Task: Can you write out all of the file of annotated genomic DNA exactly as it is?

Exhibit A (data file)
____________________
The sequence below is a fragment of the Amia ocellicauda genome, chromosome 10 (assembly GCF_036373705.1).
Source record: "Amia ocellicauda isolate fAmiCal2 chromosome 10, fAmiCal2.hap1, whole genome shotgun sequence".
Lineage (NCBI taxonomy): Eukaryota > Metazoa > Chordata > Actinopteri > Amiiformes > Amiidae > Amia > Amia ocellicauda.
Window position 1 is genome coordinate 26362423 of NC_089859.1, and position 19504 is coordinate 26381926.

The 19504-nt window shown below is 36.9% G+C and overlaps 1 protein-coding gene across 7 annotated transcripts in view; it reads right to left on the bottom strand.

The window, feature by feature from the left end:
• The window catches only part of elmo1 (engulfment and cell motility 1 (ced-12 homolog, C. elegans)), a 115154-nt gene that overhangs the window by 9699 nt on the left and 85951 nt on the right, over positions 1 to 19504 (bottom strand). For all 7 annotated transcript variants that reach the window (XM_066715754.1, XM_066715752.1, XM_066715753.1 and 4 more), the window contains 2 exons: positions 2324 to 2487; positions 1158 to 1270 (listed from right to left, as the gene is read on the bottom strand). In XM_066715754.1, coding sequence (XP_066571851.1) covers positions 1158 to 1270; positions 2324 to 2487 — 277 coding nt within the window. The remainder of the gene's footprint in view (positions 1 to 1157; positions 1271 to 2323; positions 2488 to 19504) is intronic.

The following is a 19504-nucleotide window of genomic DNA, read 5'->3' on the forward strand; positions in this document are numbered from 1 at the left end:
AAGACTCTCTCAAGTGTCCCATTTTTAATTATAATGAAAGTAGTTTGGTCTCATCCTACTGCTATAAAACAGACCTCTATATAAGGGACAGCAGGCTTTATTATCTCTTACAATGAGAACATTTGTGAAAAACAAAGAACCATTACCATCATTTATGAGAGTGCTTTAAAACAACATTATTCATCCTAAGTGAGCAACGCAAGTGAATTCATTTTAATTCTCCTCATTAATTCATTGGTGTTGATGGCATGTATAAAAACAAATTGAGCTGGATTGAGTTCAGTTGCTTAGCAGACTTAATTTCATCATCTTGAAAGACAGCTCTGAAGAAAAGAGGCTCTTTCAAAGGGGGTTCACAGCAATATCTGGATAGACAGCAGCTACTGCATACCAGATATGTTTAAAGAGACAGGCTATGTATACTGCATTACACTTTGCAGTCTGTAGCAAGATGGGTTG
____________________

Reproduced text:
The sequence below is a fragment of the Amia ocellicauda genome, chromosome 10 (assembly GCF_036373705.1).
Source record: "Amia ocellicauda isolate fAmiCal2 chromosome 10, fAmiCal2.hap1, whole genome shotgun sequence".
Lineage (NCBI taxonomy): Eukaryota > Metazoa > Chordata > Actinopteri > Amiiformes > Amiidae > Amia > Amia ocellicauda.
Window position 1 is genome coordinate 26362423 of NC_089859.1, and position 19504 is coordinate 26381926.

The 19504-nt window shown below is 36.9% G+C and overlaps 1 protein-coding gene across 7 annotated transcripts in view; it reads right to left on the bottom strand.

The window, feature by feature from the left end:
• The window catches only part of elmo1 (engulfment and cell motility 1 (ced-12 homolog, C. elegans)), a 115154-nt gene that overhangs the window by 9699 nt on the left and 85951 nt on the right, over positions 1 to 19504 (bottom strand). For all 7 annotated transcript variants that reach the window (XM_066715754.1, XM_066715752.1, XM_066715753.1 and 4 more), the window contains 2 exons: positions 2324 to 2487; positions 1158 to 1270 (listed from right to left, as the gene is read on the bottom strand). In XM_066715754.1, coding sequence (XP_066571851.1) covers positions 1158 to 1270; positions 2324 to 2487 — 277 coding nt within the window. The remainder of the gene's footprint in view (positions 1 to 1157; positions 1271 to 2323; positions 2488 to 19504) is intronic.

The following is a 19504-nucleotide window of genomic DNA, read 5'->3' on the forward strand; positions in this document are numbered from 1 at the left end:
AAGACTCTCTCAAGTGTCCCATTTTTAATTATAATGAAAGTAGTTTGGTCTCATCCTACTGCTATAAAACAGACCTCTATATAAGGGACAGCAGGCTTTATTATCTCTTACAATGAGAACATTTGTGAAAAACAAAGAACCATTACCATCATTTATGAGAGTGCTTTAAAACAACATTATTCATCCTAAGTGAGCAACGCAAGTGAATTCATTTTAATTCTCCTCATTAATTCATTGGTGTTGATGGCATGTATAAAAACAAATTGAGCTGGATTGAGTTCAGTTGCTTAGCAGACTTAATTTCATCATCTTGAAAGACAGCTCTGAAGAAAAGAGGCTCTTTCAAAGGGGGTTCACAGCAATATCTGGATAGACAGCAGCTACTGCATACCAGATATGTTTAAAGAGACAGGCTATGTATACTGCATTACACTTTGCAGTCTGTAGCAAGATGGGTTG